Understanding Diversity in the Workplace

Diversity and Inclusion (D&I) in the workplace have come a long way. It’s no longer adequate to just document the diverse and varied employees in your business. There are a lot more metrics and measures that we can use to meaningfully track and understand D&I in the workplace.

Progressively, the very nature of D&I is not going to change anytime soon, this is a growth area and one area in which businesses must be ready to embrace.  The concept of leading by example is true in this case.

The Benefits of Diversity and Inclusion in the Workplace

Inclusivity benefits both sides of the coin. It certainly benefits employees as it can lead to a larger range of communities in which the employees can be a part of. It benefits companies too, as being an inclusive business is an important factor to Gen Z (the up and coming hiring pool). If a business wishes to attract and retain talent then this will be a sticking factor moving forward. An inclusive culture is now considered the new norm. If you’re struggling to think how it applies to your business. Let’s break it down a little.

What does D&I look like in reality? If we take the literal definitions, diversity is the attributes and qualities of an individual, whilst inclusion is the manner of providing a friendly and secure environment for all.  It is often easier to identify diversity in an environment, but the same cannot be said for inclusion. It requires a longer commitment to monitoring the conditions, adapting behaviours, and having open and transparent conversations.

The two terms are a collective. When a business acknowledges and celebrates diversity, then it can be predicted that an inclusive culture will follow. We know that there is significant inequality in the world and that it does take effort to build a strong culture. This is no different in business.

Measuring Diversity and Inclusion in the Workplace

We know that data drives decision making. But in this case, we need the data in the first instance! D&I metrics are not line graphs or pretty numbers in a table. There can be a whole gamut of measures. It might be hiring demographics, employee satisfaction rates, pay rates and education status to name a few. When viewing these through a diversity lens, on the outside it might not be appear that these boxes have been ticked. However, upon further investigation and deep diving, a more detail understanding of these could be achieved. After all the data is only as good as the information used to present it.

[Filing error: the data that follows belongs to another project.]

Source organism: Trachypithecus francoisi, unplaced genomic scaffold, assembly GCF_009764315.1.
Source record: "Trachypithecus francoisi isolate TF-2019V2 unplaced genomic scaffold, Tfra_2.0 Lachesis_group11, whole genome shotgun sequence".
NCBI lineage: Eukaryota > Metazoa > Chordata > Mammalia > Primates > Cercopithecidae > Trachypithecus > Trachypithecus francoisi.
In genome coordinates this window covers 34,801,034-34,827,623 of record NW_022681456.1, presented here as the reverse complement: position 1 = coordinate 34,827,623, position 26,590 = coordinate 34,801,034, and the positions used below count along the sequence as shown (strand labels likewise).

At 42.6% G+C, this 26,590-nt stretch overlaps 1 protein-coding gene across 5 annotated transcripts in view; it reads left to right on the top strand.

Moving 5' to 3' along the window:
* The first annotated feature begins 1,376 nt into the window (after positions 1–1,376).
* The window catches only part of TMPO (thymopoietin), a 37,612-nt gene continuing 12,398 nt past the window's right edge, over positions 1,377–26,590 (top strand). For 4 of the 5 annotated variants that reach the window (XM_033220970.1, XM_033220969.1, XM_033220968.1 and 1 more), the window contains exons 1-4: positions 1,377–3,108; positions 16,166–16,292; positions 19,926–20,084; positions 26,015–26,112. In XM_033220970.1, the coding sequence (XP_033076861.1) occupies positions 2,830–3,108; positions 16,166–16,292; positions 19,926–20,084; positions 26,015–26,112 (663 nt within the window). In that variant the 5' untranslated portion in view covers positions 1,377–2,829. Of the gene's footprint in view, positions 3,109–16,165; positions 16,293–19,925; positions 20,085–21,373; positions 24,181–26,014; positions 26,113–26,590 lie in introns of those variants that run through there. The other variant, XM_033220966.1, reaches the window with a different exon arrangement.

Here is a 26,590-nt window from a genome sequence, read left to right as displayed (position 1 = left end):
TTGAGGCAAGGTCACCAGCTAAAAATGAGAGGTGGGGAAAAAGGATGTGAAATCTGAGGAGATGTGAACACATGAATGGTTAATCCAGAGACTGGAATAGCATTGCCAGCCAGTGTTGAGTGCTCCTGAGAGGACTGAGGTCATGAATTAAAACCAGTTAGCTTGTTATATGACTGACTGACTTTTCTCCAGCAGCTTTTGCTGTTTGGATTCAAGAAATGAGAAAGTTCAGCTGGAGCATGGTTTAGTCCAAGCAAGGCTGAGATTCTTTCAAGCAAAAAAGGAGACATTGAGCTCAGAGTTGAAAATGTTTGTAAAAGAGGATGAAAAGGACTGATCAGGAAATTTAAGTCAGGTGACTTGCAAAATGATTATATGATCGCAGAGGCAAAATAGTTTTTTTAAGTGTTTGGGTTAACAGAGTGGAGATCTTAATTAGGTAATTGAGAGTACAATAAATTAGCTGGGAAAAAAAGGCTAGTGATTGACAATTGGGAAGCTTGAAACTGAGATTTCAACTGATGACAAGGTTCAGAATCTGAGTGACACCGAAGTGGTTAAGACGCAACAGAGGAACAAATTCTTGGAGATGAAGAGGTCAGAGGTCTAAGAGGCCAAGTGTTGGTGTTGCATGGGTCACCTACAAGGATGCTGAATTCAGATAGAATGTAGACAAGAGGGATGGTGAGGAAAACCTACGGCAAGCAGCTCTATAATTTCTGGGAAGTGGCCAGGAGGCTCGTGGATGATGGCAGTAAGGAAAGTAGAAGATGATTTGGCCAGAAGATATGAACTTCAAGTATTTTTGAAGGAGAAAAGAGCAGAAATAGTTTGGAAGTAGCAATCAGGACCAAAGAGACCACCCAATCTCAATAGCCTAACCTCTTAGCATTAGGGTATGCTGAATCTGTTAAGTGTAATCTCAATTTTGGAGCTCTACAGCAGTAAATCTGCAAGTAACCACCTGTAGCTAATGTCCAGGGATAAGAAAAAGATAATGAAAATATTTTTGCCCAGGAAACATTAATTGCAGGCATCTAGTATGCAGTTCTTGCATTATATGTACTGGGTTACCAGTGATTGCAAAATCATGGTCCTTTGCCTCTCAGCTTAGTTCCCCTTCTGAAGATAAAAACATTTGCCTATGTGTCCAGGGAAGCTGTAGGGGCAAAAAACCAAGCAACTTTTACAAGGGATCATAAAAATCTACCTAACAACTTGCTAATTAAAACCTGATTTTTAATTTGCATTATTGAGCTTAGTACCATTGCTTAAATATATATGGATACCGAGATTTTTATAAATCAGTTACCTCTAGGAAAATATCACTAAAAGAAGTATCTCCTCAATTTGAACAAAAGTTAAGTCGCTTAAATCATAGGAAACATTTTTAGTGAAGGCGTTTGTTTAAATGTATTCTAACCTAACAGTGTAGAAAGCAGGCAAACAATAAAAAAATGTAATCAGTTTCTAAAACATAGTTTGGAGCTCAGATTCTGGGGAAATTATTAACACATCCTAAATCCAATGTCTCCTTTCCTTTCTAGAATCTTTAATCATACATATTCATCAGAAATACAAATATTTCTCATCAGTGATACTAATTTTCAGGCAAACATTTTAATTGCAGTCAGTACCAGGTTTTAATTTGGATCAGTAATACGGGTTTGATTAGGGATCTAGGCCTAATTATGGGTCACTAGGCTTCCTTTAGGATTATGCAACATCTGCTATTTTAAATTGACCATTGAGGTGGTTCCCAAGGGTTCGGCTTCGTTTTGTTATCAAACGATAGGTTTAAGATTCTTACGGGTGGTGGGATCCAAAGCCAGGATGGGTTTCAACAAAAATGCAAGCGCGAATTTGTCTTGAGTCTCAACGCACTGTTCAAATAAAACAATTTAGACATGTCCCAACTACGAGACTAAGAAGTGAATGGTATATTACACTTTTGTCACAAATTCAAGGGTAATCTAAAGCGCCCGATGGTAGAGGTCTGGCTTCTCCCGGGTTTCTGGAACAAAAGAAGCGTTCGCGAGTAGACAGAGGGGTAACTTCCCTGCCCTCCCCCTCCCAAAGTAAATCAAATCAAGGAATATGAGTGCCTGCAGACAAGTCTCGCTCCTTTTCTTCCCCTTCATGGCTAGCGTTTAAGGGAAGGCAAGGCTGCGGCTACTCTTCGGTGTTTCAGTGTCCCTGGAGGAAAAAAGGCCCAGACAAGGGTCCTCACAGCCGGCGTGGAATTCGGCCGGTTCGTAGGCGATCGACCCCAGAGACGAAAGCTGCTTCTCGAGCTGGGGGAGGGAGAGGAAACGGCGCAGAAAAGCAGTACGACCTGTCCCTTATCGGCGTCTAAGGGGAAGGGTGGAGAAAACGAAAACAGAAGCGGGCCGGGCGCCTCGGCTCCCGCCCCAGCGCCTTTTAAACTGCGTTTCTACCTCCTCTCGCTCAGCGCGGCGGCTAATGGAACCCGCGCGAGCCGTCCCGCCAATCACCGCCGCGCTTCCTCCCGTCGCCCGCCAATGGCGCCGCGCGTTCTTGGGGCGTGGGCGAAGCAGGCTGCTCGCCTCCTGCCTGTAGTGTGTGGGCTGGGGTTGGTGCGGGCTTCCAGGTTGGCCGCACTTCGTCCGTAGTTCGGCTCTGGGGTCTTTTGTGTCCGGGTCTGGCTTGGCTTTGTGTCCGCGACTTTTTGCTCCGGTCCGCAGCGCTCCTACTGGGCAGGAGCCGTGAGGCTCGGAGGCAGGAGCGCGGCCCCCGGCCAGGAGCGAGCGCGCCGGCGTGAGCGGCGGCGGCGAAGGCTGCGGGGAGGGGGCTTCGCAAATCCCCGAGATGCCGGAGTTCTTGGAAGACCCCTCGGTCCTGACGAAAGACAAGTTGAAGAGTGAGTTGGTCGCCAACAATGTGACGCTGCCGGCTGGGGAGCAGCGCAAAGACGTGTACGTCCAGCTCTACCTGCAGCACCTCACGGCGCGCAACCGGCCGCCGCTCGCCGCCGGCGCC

It also depends on the sample in which you are also measuring, is it by the business or a particular department? What might be considered diverse and inclusive across the business, may have different outcomes in a particular department. This might indicate that a particular department has a cultural bias and therefore impacting the overall business.

Bias can also be unintentional. The unconscious bias makes a huge difference to how minorities are affected in the business. Consequently, it’s not as easy as identifying workplace bullying or outright discrimination.

Unconscious bias isn’t a malicious or purposeful act of being exclusive, but it’s one whereby the innate ethos of an individual affects their perceptions and actions towards others when they don’t align. Again, that’s where looking a little deeper might help to understand and measure what is really happening.

With that said, what are some common metrics that can provide the foundations?


These won’t be a one size fits all approach. Obviously, the size of the business, the availability of resources, the industry in which the business operates, and rate of recruitment will all have an impact on the outcomes. However, in saying that the key to picking the right diversity metrics is to decide ones that you can measure easily and measure frequently.

The key is having the resources and the support, and this is where we can help you. As your Outsourced HR provider, we can help you engage the leadership team and push for inclusivity. Fostering and generating an inclusive business culture is truly rewarding. It might be challenging, and some uncomfortable truths will need to be addressed. But if that’s what is required to keep the team and company booming, then it’s a no brainer.

Having D&I metrics will not only give you a better understanding of the business, but it will allow you to align your values to the diversity that your team brings. Through continual monitoring, implementing initiatives and addressing feedback, the trajectory towards a brighter and comprehensive culture will be strengthened across the entire business.

Need assistance with any of the above? We can help. Contact Now Actually and book a meeting with our team.

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